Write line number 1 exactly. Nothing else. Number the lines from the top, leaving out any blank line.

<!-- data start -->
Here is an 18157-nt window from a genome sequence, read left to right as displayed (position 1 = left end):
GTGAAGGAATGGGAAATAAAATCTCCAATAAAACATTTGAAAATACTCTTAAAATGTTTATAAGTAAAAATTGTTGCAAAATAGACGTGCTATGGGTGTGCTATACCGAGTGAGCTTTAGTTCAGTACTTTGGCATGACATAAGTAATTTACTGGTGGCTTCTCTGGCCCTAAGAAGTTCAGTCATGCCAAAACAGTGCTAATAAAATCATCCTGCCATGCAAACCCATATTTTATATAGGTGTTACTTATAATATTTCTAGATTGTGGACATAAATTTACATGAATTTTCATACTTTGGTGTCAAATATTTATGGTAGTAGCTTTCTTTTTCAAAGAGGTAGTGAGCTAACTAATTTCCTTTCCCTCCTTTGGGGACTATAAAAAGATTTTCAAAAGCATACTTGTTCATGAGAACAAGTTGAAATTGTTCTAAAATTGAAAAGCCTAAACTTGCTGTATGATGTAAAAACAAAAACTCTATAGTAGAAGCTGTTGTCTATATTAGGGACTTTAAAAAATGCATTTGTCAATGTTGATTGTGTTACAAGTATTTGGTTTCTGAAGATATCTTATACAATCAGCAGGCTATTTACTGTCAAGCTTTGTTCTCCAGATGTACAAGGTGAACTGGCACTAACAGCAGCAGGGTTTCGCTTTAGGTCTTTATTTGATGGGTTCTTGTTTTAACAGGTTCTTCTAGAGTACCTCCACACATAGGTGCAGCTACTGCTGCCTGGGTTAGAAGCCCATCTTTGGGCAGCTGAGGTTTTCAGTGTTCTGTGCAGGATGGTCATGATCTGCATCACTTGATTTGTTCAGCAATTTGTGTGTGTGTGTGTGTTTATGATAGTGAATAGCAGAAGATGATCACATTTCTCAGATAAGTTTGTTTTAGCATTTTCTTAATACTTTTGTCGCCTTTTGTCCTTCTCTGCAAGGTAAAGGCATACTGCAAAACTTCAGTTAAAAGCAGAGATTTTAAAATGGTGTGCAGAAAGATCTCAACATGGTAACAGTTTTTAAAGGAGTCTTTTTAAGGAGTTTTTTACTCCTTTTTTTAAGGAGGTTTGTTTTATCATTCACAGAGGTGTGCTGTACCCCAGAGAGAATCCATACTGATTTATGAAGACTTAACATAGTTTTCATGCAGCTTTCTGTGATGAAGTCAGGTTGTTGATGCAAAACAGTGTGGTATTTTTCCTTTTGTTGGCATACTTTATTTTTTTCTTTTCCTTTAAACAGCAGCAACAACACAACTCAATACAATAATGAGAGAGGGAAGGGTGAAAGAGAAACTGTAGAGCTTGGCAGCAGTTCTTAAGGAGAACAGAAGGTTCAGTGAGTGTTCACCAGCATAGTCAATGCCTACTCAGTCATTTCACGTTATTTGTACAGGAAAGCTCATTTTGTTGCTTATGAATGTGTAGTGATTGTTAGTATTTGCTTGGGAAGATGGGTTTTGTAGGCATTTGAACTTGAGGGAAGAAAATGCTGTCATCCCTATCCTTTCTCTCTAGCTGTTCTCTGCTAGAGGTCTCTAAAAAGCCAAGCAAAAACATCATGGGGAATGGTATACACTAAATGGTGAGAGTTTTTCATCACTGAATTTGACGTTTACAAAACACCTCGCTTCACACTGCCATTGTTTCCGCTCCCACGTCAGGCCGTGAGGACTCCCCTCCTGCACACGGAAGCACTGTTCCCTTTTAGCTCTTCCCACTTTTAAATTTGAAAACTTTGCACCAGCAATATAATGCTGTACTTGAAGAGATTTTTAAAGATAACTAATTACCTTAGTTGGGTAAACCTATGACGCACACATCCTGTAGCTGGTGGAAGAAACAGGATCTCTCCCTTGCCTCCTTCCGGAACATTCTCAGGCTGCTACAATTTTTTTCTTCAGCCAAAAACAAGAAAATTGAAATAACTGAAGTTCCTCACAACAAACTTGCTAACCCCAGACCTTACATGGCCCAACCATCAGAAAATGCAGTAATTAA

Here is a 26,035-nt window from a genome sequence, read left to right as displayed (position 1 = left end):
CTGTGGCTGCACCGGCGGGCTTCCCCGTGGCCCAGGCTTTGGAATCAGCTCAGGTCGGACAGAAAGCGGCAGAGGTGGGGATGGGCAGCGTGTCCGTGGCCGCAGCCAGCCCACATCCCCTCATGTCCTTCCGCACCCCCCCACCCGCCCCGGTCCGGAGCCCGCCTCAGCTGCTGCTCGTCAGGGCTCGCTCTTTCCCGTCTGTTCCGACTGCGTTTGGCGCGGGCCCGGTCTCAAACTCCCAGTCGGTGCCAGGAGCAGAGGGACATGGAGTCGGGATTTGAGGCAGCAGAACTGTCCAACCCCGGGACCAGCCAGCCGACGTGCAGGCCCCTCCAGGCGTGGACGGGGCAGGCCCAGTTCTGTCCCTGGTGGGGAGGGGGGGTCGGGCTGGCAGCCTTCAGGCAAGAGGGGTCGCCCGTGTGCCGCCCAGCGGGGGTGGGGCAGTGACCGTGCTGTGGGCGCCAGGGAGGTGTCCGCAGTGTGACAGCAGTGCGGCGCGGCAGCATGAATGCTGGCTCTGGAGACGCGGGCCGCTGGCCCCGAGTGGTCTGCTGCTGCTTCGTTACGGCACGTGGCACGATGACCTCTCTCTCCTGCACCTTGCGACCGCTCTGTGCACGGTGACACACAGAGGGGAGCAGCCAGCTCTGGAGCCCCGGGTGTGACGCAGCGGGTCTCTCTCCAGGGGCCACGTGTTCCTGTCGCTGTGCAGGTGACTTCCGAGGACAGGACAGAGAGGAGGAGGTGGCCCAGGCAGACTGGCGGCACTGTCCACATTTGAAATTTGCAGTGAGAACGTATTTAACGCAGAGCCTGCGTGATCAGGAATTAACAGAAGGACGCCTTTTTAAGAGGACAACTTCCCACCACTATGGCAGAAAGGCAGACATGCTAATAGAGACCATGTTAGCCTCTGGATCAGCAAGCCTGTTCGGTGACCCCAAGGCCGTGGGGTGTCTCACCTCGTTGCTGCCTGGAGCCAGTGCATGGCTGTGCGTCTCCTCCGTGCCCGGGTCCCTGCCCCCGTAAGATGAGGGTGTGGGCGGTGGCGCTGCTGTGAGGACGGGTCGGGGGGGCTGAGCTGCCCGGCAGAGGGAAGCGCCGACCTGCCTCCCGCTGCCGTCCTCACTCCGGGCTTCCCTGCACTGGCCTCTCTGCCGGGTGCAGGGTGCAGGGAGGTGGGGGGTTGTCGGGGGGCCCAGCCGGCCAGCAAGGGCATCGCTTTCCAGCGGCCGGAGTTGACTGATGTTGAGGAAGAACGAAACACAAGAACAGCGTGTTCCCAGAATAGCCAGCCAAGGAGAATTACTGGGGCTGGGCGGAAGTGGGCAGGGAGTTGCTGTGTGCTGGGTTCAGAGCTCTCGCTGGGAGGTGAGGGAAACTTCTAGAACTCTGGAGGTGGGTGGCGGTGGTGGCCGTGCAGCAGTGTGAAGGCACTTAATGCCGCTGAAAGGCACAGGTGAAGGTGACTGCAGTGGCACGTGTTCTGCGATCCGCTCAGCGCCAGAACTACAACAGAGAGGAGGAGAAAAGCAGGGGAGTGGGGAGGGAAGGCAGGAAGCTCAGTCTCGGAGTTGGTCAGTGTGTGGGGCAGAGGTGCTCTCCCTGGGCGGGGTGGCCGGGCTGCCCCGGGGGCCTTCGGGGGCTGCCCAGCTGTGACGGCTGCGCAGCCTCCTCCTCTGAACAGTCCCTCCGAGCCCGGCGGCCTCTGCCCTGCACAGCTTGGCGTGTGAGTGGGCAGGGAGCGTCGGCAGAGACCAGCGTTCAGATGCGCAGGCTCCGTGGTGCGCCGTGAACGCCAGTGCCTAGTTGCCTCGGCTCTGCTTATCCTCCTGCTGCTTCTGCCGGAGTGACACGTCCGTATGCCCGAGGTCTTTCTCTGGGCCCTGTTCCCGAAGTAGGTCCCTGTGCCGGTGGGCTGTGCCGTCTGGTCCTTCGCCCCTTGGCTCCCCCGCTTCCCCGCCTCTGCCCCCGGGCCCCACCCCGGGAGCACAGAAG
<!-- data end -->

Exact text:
Here is an 18157-nt window from a genome sequence, read left to right as displayed (position 1 = left end):